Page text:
TORONTO, Dec. 12, 2007 (Canada NewsWire via COMTEX) -- Kids' Health Links Foundation (KHLF), McMaster Children's Hospital (MCH) and TELUS today announced the launch of Upopolis, the first secure online social network for kids in hospital care.
Powered by TELUS, Upopolis.com provides the best features of social networking for young patients who often feel isolated when they're in the hospital. Upopolis will provide a personal profile, secure mail, instant chat, discussion boards, personal blogs and links to child-friendly games. The site also provides unique features to kids in hospital like a homework site to stay up-to-date with their schoolwork, links to kid-friendly health and wellness information, and connections to other children with the same condition.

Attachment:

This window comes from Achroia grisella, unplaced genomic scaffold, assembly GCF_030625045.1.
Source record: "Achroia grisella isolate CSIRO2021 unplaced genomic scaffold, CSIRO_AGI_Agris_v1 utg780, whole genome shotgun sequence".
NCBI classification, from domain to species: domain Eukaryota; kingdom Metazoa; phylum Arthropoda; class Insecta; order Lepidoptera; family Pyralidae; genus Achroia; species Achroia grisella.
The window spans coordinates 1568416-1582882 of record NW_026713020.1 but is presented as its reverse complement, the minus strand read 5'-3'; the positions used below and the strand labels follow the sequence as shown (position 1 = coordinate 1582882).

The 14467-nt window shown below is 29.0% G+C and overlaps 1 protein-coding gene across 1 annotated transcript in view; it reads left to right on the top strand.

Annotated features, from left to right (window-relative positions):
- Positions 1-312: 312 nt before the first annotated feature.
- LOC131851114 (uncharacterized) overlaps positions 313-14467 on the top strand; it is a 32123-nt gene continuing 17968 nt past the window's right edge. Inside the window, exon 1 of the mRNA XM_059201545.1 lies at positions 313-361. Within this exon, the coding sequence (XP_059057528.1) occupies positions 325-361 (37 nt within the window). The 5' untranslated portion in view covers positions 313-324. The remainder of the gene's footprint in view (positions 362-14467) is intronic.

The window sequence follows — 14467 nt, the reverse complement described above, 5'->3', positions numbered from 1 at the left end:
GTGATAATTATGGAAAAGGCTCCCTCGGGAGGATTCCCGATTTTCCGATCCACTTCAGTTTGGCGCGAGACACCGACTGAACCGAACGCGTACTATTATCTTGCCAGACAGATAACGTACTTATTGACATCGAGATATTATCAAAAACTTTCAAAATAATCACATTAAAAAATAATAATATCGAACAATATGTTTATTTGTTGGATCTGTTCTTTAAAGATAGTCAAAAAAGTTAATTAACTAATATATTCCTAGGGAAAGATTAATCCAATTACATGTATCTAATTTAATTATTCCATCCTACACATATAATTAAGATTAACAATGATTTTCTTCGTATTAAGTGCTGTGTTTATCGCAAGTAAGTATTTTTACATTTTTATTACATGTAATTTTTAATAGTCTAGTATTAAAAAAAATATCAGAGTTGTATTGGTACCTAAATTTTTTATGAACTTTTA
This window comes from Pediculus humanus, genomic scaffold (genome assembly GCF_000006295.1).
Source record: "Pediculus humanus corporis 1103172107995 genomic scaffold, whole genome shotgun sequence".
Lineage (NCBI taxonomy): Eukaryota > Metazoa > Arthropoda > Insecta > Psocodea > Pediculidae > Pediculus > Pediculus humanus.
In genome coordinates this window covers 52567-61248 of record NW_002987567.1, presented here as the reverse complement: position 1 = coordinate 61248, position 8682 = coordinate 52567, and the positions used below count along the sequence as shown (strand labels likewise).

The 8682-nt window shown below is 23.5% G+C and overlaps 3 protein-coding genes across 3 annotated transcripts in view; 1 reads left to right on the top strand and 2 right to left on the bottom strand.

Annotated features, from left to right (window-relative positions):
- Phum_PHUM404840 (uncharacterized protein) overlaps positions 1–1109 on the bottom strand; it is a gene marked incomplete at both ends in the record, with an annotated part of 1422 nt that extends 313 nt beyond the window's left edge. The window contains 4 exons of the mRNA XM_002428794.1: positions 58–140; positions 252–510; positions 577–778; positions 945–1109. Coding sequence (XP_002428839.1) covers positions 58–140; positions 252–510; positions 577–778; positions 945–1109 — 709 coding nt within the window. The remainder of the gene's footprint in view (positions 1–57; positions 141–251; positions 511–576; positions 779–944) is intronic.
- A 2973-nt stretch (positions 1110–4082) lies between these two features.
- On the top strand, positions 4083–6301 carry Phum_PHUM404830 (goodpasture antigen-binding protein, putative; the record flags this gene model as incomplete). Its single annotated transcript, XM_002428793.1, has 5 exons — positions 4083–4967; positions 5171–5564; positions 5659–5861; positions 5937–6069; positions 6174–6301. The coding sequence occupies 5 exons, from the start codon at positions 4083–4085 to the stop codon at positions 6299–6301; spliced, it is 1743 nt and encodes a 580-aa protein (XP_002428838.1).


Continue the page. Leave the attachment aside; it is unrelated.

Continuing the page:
The online support network was inspired by the hospital experiences of two teenaged friends, Christina Papaevangelou and Katy McDonald. In February 2002, Christina was admitted to the Intensive Care Unit at McMaster Children's Hospital with a life-threatening illness. Shortly after, Katy was diagnosed with cancer and had to be hospitalized for a long period of time, feeling disconnected from friends, family and keeping up with schoolwork. Sadly, Katy lost her battle with cancer. However, their friendship and common experiences inspired Christina to explore ways to help kids in care stay connected.
"Christina and I established Kids' Health Links Foundation to make a difference in the lives of hospitalized children," said Christina's father, Basile Papaevangelou, who is the chairman and founder of KHLF. Mr. Papaevangelou appreciated the care Christina received so much that he wanted to make a lasting contribution to health care for kids. "With our partners, McMaster Children's Hospital and TELUS, we are taking the first step in what we committed to accomplish: the launch of Upopolis, a Canada-wide program that enhances the lives of hospitalized children."